(An occasional series highlighting British Lieutenant Governor Henry Hamilton’s march south from Detroit to recapture Vincennes (Indiana) on its 240th anniversary through the entries in Captain Norman MacLeod’s diary.)
As Lieutenant Governor Henry Hamilton’s army arrived on the lower Wabash, the river widened and deepened, enabling his much-fatigued army to spread out and make better progress to Vincennes and Fort Sackville. All along the way, the governor’s efforts to grow his army through the addition of Indian allies had largely succeeded, not only increasing his numbers but improving his intelligence about the American forces awaiting him. Those were paltry, indeed.
Clark’s invasion of the Illinois country relied on a small body of hard-bitten men recruited around Pittsburgh and in Virginia, particularly the newly named Kentucky County, Virginia. Beyond that, he successfully convinced French populations in the Illinois Territory to foreswear their allegiance to Great Britain and join the Americans as militia while cowing local Indian villages and tribes into neutrality. While Clark wintered in Kaskaskia, he left Captain Leonard Helm in command at Fort Sackville, which he had renamed Fort Patrick Henry. Not anticipating a British effort to recapture the Illinois country that winter, Helm’s veteran frontiersman had taken leave, forcing him to rely on the unreliable French militia to defend the fort. By the time Hamilton approached the fort, even those had departed, forcing the American captain to defend the place with just three other men. Hamilton knew the fort was drastically undermanned and his for the taking, but his approach to the works demonstrated every bit as much showmanship as Clark had throughout his campaigns.
MacLeod combined his entries for December 16th and 17th, but the selection below describes his experience of the recapture of Fort Patrick Henry–soon again to become Fort Sackville–on December 17th.
“On our landing the Governor order’d a man to remain in every Boat and Perogue. Masonvills Company was order’d to face to the right and march toward the Town. I had orders to remain with my Company where I was till I had orders from him to move. 1/4 of an hour after I received orders to march mu Company towards the Town and form them 100 yds. to the right of Lieut. Schuffelins Division. As Soon as the Governor arrang’d his little Army he sent to the Fort to demand of Captain Helm to Strick [strike] his Collowers, that Governor Hamilton was coming in this Majestys name to take Possession of it immediately. Captain Helm reply as to this message, ask the Governor on what terms he expects the Collowers will be struck and the Fort Surrenderd. On which the Governor Said he wold Soon Sho him on what Terms, then ordered Lieut. DuVernet with the Gun to march on to the Gate. The Detachment of the 8th followed him, then my Company followed by Masonvills and Captain Lamoths in the Rear. The Poor man Deserted by his Officers and men having at this time but three and Seing the Governor Determind to lose no time he struck the Collowers. When we came within 20 yds. to the Fort Gate, and notwithstanding every Precaution taken to Prevent the Savages getting in, a Number of them got in through Gun Ports and began to Seas [seize] every thing they coud com at, in the first Place Anumber if Horses and Hogs. Others again broke the windows with their Tomhawks and got into the house and took every thing they could carry away, one Barrel of Tafia, Some Corn and Papers excepted. After the Savages had gon away with the Plunder the Troops was orderd to take the boats and Perogues under the Fort, bring their tents & bagage on Shoreabd encamp in the Fort. In the mean time the Governor had Some Private talks with Captain Helm. He Seems to be a Plain honest disinterested brave man, his conversation entertaining and Spirited, and I believe the Governor looks upon him as Such for which reason he is a Prisoner at large on his Parole of honor.”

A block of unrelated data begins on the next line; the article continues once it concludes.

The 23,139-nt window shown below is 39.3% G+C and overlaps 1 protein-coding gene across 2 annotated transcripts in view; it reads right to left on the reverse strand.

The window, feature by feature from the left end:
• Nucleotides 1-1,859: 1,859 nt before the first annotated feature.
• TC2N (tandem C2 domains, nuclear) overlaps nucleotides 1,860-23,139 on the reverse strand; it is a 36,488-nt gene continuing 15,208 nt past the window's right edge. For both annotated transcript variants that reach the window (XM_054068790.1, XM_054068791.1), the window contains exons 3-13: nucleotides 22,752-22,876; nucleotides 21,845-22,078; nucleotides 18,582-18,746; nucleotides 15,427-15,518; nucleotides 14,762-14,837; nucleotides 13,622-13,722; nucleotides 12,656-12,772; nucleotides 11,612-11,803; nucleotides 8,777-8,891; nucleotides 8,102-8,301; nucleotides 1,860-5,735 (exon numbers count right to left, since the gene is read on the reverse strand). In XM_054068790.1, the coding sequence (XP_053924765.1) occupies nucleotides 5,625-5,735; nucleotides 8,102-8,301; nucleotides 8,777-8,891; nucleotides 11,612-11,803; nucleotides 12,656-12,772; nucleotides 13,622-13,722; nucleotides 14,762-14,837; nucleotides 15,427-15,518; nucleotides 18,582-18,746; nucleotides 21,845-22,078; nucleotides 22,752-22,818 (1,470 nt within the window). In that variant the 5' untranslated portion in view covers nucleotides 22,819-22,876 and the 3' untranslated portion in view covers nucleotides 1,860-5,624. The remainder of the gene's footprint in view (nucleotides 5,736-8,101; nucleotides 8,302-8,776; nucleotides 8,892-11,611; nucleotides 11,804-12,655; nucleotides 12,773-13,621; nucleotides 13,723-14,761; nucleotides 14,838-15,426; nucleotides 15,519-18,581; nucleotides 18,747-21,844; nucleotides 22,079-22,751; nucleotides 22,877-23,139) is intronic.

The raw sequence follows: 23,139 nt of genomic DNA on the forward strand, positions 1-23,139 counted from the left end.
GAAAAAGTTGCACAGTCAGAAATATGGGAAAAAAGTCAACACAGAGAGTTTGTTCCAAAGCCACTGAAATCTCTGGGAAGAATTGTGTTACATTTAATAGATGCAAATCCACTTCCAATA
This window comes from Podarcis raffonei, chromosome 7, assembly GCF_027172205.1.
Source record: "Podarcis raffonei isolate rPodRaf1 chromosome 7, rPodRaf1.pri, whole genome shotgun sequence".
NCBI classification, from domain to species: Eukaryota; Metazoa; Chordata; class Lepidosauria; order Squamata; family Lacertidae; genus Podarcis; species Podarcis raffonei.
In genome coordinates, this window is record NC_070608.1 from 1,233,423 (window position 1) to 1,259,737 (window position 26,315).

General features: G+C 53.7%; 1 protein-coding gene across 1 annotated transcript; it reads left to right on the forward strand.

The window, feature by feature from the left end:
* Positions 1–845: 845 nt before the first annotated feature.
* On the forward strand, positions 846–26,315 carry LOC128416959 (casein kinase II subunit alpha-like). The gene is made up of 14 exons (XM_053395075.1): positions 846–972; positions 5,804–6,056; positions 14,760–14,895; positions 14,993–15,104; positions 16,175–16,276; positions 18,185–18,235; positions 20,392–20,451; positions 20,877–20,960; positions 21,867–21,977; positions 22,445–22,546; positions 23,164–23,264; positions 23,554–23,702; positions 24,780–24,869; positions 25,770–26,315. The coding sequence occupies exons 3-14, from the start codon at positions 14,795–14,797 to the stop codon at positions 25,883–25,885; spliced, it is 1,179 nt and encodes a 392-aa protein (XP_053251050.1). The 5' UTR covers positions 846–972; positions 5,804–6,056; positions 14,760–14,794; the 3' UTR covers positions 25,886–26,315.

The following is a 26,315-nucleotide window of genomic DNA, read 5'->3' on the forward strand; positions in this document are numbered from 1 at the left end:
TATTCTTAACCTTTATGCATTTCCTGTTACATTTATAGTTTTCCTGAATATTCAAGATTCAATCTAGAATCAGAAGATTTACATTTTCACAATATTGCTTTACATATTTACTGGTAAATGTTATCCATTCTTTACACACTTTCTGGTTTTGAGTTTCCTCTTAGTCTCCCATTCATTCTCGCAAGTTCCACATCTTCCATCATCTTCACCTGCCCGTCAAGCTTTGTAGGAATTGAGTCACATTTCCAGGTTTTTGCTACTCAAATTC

Fort Sackville, and Vincennes, again belonged to the British. The ever-irrepressible George Rogers Clark, however, was not done with the northwest.
William A. Evans and Elizabeth S. Sklar, eds., Detroit to Fort Sackville, 1778-1779: The Journal of Norman MacLeod, (Detroit: Friends of the Detroit Public Library/Wayne State University Press, 1978), 111-113.